Last Saturday the rain held off for a wonderful community event hosted by the Millbrook and Cavan Historical Society.
Travelling on foot or on a complimentary ride on a stylish horse-drawn wagon, visitors were treated to an array of creative displays of local gardening and quilting talents in twenty venues in and around the downtown core.
Greeters at each residential stop were often the homeowners themselves, all expert gardeners who were sharing their own private paradise encompassing magazine-worthy vistas, cozy outdoor rooms and recreational areas. Visitors were invited to share the vision of the garden designers, imagining tea on a porch, sitting under a tree soothed by the background music of running water in a small pond, or meandering along a “wineding” path paved with wine bottle corks from the owners’ previous celebrations. A wide range of garden styles were ably demonstrated, from exuberant cottage styles to more manicured installations. Many backyards also included tasteful garden sheds performing more than the usual garden equipment storage duties.
At several stops, visitors were treated to live music performed in intimate
settings and on a front porch and on the street, adding to the festive feel of the event.
Quilts on display were occasionally the handiwork of the homeowner, but more often they were created by members of the Millbrook Needlers Quilt Guild. Launched in the fall of 2012, this talented group holds monthly meetings in the Centreville Presbyterian church hall, and has flourished from a small group of seventeen members to a group of sixty with a double-digit waiting list. In addition to creating quilts for their personal use, they also donate quilts to the Kawartha-Haliburton Children’s Foundation and Community Care in Millbrook and last Christmas gave lap quilts to residents at Springdale Manor.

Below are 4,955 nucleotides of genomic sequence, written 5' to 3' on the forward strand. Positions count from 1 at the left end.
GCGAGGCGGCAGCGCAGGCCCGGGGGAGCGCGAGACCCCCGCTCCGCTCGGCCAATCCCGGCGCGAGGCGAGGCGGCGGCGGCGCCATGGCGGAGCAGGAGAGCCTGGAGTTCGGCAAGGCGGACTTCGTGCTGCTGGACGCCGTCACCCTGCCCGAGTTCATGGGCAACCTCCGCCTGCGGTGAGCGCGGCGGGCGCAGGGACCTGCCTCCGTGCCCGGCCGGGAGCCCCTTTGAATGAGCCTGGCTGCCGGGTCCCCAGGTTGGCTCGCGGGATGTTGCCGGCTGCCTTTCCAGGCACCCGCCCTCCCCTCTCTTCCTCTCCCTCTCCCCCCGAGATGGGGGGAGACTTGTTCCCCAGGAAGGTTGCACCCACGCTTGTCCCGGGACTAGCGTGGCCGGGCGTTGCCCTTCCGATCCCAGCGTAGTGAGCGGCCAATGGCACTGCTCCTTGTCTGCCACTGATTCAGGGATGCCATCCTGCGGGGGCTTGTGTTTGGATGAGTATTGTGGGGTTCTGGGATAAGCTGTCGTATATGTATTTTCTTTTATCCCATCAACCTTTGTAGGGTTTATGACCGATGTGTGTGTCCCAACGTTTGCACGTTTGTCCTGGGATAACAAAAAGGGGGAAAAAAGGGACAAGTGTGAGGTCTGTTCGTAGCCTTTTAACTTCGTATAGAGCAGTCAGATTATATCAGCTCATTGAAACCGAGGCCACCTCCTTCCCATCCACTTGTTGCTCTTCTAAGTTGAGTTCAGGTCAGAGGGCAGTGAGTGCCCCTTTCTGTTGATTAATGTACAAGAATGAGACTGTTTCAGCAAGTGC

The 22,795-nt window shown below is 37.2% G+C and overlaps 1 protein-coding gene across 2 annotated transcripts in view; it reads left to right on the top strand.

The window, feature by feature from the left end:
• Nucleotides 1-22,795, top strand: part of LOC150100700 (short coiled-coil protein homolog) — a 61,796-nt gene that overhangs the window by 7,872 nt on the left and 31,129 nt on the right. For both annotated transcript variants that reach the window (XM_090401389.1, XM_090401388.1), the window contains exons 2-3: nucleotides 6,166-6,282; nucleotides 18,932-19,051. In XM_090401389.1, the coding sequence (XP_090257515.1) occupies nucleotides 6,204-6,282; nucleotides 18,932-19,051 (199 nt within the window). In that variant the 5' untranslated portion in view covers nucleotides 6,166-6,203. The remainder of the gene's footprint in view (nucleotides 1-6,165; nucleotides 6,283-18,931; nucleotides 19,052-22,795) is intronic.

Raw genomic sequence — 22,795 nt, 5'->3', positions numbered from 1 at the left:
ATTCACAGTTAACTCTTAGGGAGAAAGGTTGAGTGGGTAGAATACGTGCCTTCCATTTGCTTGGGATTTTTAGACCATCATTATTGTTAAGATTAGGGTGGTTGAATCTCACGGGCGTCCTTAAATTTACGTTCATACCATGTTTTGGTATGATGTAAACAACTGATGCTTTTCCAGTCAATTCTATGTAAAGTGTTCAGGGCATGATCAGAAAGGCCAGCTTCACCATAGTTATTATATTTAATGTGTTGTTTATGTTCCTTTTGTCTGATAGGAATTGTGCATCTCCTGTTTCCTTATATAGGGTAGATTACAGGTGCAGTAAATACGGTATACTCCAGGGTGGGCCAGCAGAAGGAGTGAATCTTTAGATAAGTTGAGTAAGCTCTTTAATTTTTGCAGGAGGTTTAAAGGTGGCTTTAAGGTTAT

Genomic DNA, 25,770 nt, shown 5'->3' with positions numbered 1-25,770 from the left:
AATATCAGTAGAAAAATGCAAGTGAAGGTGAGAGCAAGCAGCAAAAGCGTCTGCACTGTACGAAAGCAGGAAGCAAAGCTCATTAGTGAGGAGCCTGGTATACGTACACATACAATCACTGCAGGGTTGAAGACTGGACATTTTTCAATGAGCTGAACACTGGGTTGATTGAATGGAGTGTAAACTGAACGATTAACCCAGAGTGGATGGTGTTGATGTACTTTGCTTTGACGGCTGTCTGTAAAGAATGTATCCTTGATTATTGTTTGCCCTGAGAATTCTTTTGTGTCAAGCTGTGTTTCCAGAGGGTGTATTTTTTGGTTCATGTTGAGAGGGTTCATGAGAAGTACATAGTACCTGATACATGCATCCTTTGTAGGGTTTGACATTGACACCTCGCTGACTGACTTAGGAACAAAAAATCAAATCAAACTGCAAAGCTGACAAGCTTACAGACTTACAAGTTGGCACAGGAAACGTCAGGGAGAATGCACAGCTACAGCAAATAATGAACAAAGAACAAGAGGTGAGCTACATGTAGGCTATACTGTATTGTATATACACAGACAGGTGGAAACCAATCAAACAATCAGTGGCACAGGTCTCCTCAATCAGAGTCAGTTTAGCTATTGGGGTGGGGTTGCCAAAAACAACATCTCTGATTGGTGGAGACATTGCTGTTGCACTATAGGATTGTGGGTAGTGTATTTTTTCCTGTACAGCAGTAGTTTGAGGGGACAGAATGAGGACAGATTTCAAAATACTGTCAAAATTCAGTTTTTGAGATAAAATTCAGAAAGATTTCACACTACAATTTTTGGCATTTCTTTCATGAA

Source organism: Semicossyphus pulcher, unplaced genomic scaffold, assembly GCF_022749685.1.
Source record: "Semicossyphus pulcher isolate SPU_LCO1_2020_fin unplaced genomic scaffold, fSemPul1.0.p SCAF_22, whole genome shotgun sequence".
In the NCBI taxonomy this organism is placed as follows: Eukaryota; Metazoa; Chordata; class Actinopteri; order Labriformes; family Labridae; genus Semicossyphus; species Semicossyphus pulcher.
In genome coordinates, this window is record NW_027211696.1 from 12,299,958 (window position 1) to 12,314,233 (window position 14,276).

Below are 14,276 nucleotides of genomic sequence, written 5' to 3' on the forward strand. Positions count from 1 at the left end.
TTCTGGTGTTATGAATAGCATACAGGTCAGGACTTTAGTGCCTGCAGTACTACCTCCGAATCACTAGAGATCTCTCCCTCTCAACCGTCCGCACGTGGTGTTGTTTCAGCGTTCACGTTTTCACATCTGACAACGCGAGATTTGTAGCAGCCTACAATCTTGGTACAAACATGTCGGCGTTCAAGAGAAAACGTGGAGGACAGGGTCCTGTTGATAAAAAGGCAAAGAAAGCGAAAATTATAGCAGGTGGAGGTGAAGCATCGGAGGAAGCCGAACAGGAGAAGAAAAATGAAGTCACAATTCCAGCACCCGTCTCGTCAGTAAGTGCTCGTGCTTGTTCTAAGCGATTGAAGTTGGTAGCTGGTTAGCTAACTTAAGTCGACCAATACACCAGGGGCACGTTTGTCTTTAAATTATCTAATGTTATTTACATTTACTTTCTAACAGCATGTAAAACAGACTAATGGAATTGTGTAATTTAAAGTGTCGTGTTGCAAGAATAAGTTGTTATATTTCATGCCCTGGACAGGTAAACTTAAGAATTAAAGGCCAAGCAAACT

The quilting theme was also evident throughout town, with the announcement outside the Quilter’s Bolt that Millbrook was otherwise known as Quiltville. Other downtown venues as well as the Millbrook Library, the Community Garden and St. Thomas Anglican church embraced the theme with artful displays featuring a wide variety of quilts in their windows and outside their doors. Representatives of the local Barn Quilt Trail group were also on hand to promote their mission and solicit homeowners for additional barn quilt block installations.
Of course any event hosted by the Historical Society pays tribute to local heritage properties. Many of the stops on the tour were properties notable for their historic value as well as their beautiful gardens. Homes exhibiting architectural styles ranging from Regency cottage, Italianate, Gothic, Empire and early Georgian, with construction dates from extending from 1851 to 1886 were prevalent. The informative brochure provided further details including the names and some background of some of the original home builders.
Visitors on this self-guided walking tour certainly had plenty of inspiration to take home to their own gardens. Congratulations to Celia Hunter and the Historical Society on a well-conceived and well-executed event that highlighted the beauty and talents in our village. KG